Senators Ask Administration Not To Make Cuts To Medicare Advantage Plans
The letter comes as officials are nearing an announcement on rates for the program. Meanwhile, Humana announces that the Justice Department is looking into allegations that it overcharged the government in its Medicare programs.
Don’t Cut MA Rates, Senators Urge Administration
More than half of the Senate is asking the Obama administration not to cut the Medicare Advantage program next year. ... The letter marks one of the first salvos in the annual lobbying push over Medicare Advantage rates. CMS is expected to release its proposed 2016 rates on Friday, and final rates will be posted on April 6. The MA rate-setting cycle has followed a similar pattern for several years: The agency would propose cuts, the industry and members of Congress from both parties would push back on them, and then CMS would backpedal on at least some of the reductions. (Haberkorn, 2/19)
The Center for Public Integrity:
Humana Facing New Federal Scrutiny Over Private Medicare Plans
Giant health insurer Humana, Inc. faces new scrutiny from the Justice Department over allegations it has overcharged the government by claiming some elderly patients enrolled in its popular Medicare plans are sicker than they actually are. The Louisville, Kentucky-based company disclosed the Justice Department’s recent civil “information request” in an annual report filed with the Securities and Exchange Commission on Feb. 18. The company noted that it is cooperating with authorities. (Schulte, 2/19)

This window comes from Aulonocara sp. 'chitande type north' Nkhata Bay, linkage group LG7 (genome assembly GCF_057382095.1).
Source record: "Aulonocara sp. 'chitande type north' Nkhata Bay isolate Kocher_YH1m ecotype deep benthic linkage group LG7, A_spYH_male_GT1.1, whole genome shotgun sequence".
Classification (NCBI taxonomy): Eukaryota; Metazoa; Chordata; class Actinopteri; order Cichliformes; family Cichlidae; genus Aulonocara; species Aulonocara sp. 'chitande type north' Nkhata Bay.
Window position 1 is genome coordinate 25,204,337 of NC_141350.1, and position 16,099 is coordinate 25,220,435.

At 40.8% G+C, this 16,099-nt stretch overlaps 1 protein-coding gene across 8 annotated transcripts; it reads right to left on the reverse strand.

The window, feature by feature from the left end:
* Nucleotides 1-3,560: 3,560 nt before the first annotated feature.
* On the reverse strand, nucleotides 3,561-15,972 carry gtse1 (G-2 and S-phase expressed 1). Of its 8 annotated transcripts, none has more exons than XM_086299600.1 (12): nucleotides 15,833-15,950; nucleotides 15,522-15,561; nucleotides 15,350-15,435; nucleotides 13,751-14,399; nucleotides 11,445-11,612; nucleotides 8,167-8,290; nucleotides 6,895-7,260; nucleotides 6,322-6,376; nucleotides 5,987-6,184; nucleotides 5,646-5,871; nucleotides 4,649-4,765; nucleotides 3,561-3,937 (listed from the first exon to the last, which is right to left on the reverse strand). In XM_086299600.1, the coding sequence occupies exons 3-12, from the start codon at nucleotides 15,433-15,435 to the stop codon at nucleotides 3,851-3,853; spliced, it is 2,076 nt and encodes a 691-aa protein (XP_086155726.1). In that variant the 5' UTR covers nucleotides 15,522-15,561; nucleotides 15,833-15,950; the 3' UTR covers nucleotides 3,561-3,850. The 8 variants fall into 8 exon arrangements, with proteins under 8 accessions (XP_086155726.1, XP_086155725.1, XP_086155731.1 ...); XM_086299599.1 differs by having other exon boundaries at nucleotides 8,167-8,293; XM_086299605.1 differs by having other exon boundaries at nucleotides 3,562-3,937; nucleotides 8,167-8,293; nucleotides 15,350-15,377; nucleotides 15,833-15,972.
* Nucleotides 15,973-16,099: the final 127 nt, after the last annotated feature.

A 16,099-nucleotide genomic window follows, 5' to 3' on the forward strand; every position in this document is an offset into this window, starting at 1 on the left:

Also in the news is a new report about long-term care insurance.
The New York Times:
Long-Term Care Insurance: Costs Are Up But Vary Widely
Rates for long-term care insurance, which can help pay for care in your own house or in a nursing home, rose this year an average of nearly 9 percent, a new industry report finds. Still, rates vary greatly depending on the insurer and the specifics; increases for some policies were much larger, and in some cases — like certain policies covering couples — quite modest, according to Jesse Slome, executive director of the American Association for Long-Term Care Insurance, a trade group. (Carrns, 2/20)